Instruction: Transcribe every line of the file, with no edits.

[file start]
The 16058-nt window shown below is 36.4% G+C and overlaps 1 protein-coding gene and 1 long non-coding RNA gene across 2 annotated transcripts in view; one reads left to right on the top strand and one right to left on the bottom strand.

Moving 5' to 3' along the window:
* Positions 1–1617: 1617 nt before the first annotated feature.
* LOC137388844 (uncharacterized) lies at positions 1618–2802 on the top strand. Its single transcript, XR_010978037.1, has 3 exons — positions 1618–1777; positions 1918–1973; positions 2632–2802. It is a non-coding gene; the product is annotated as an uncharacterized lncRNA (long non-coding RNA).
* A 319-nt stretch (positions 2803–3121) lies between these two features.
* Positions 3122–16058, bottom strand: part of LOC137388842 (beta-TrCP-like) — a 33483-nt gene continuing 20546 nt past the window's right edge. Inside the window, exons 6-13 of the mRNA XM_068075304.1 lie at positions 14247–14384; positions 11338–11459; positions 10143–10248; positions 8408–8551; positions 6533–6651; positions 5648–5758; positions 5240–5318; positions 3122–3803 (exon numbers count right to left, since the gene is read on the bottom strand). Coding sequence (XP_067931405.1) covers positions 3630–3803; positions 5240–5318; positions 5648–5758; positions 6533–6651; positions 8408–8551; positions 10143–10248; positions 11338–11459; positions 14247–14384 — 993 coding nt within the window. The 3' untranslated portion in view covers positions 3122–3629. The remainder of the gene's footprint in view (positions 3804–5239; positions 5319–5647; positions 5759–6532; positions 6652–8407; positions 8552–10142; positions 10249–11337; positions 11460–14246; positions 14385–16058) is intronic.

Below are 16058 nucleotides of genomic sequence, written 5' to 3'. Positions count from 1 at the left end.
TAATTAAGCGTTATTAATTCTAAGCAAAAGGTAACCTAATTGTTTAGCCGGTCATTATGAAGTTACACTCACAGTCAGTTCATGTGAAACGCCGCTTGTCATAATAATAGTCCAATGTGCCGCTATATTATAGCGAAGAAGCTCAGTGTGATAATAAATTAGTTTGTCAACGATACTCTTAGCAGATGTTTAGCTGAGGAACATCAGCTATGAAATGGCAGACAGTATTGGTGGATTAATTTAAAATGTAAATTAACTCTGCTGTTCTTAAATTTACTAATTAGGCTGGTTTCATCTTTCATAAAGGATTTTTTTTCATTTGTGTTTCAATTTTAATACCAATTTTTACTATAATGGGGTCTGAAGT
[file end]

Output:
The 16058-nt window shown below is 36.4% G+C and overlaps 1 protein-coding gene and 1 long non-coding RNA gene across 2 annotated transcripts in view; one reads left to right on the top strand and one right to left on the bottom strand.

Moving 5' to 3' along the window:
* Positions 1–1617: 1617 nt before the first annotated feature.
* LOC137388844 (uncharacterized) lies at positions 1618–2802 on the top strand. Its single transcript, XR_010978037.1, has 3 exons — positions 1618–1777; positions 1918–1973; positions 2632–2802. It is a non-coding gene; the product is annotated as an uncharacterized lncRNA (long non-coding RNA).
* A 319-nt stretch (positions 2803–3121) lies between these two features.
* Positions 3122–16058, bottom strand: part of LOC137388842 (beta-TrCP-like) — a 33483-nt gene continuing 20546 nt past the window's right edge. Inside the window, exons 6-13 of the mRNA XM_068075304.1 lie at positions 14247–14384; positions 11338–11459; positions 10143–10248; positions 8408–8551; positions 6533–6651; positions 5648–5758; positions 5240–5318; positions 3122–3803 (exon numbers count right to left, since the gene is read on the bottom strand). Coding sequence (XP_067931405.1) covers positions 3630–3803; positions 5240–5318; positions 5648–5758; positions 6533–6651; positions 8408–8551; positions 10143–10248; positions 11338–11459; positions 14247–14384 — 993 coding nt within the window. The 3' untranslated portion in view covers positions 3122–3629. The remainder of the gene's footprint in view (positions 3804–5239; positions 5319–5647; positions 5759–6532; positions 6652–8407; positions 8552–10142; positions 10249–11337; positions 11460–14246; positions 14385–16058) is intronic.

Below are 16058 nucleotides of genomic sequence, written 5' to 3'. Positions count from 1 at the left end.
TAATTAAGCGTTATTAATTCTAAGCAAAAGGTAACCTAATTGTTTAGCCGGTCATTATGAAGTTACACTCACAGTCAGTTCATGTGAAACGCCGCTTGTCATAATAATAGTCCAATGTGCCGCTATATTATAGCGAAGAAGCTCAGTGTGATAATAAATTAGTTTGTCAACGATACTCTTAGCAGATGTTTAGCTGAGGAACATCAGCTATGAAATGGCAGACAGTATTGGTGGATTAATTTAAAATGTAAATTAACTCTGCTGTTCTTAAATTTACTAATTAGGCTGGTTTCATCTTTCATAAAGGATTTTTTTTCATTTGTGTTTCAATTTTAATACCAATTTTTACTATAATGGGGTCTGAAGT